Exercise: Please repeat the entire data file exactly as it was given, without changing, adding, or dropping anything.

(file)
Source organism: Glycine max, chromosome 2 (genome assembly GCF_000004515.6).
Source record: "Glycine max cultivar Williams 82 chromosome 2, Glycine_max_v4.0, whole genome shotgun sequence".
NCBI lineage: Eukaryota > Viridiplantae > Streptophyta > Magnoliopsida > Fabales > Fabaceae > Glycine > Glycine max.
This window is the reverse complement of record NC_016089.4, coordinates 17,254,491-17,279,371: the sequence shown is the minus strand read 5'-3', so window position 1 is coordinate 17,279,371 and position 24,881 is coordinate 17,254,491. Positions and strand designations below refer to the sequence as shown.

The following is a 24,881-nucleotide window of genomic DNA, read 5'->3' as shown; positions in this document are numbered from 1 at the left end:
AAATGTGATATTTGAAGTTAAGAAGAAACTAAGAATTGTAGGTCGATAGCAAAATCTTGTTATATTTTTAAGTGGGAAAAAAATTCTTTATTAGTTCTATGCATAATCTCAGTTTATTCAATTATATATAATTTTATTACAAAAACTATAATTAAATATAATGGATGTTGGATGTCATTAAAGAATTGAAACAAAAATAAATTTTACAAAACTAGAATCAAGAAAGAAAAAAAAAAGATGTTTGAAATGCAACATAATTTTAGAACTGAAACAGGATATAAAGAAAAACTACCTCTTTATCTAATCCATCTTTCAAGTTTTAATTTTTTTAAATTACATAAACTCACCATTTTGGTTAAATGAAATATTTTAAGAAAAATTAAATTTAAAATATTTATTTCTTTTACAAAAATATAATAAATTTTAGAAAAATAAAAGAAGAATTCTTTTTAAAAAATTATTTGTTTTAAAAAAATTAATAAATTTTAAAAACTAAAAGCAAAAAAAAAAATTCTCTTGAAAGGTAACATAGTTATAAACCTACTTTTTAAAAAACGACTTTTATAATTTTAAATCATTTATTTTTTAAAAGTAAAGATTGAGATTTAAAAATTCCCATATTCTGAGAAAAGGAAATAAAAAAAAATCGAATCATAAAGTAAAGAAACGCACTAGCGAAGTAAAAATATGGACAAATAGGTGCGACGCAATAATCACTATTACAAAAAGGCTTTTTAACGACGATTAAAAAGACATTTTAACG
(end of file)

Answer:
Source organism: Glycine max, chromosome 2 (genome assembly GCF_000004515.6).
Source record: "Glycine max cultivar Williams 82 chromosome 2, Glycine_max_v4.0, whole genome shotgun sequence".
NCBI lineage: Eukaryota > Viridiplantae > Streptophyta > Magnoliopsida > Fabales > Fabaceae > Glycine > Glycine max.
This window is the reverse complement of record NC_016089.4, coordinates 17,254,491-17,279,371: the sequence shown is the minus strand read 5'-3', so window position 1 is coordinate 17,279,371 and position 24,881 is coordinate 17,254,491. Positions and strand designations below refer to the sequence as shown.

The following is a 24,881-nucleotide window of genomic DNA, read 5'->3' as shown; positions in this document are numbered from 1 at the left end:
AAATGTGATATTTGAAGTTAAGAAGAAACTAAGAATTGTAGGTCGATAGCAAAATCTTGTTATATTTTTAAGTGGGAAAAAAATTCTTTATTAGTTCTATGCATAATCTCAGTTTATTCAATTATATATAATTTTATTACAAAAACTATAATTAAATATAATGGATGTTGGATGTCATTAAAGAATTGAAACAAAAATAAATTTTACAAAACTAGAATCAAGAAAGAAAAAAAAAAGATGTTTGAAATGCAACATAATTTTAGAACTGAAACAGGATATAAAGAAAAACTACCTCTTTATCTAATCCATCTTTCAAGTTTTAATTTTTTTAAATTACATAAACTCACCATTTTGGTTAAATGAAATATTTTAAGAAAAATTAAATTTAAAATATTTATTTCTTTTACAAAAATATAATAAATTTTAGAAAAATAAAAGAAGAATTCTTTTTAAAAAATTATTTGTTTTAAAAAAATTAATAAATTTTAAAAACTAAAAGCAAAAAAAAAAATTCTCTTGAAAGGTAACATAGTTATAAACCTACTTTTTAAAAAACGACTTTTATAATTTTAAATCATTTATTTTTTAAAAGTAAAGATTGAGATTTAAAAATTCCCATATTCTGAGAAAAGGAAATAAAAAAAAATCGAATCATAAAGTAAAGAAACGCACTAGCGAAGTAAAAATATGGACAAATAGGTGCGACGCAATAATCACTATTACAAAAAGGCTTTTTAACGACGATTAAAAAGACATTTTAACG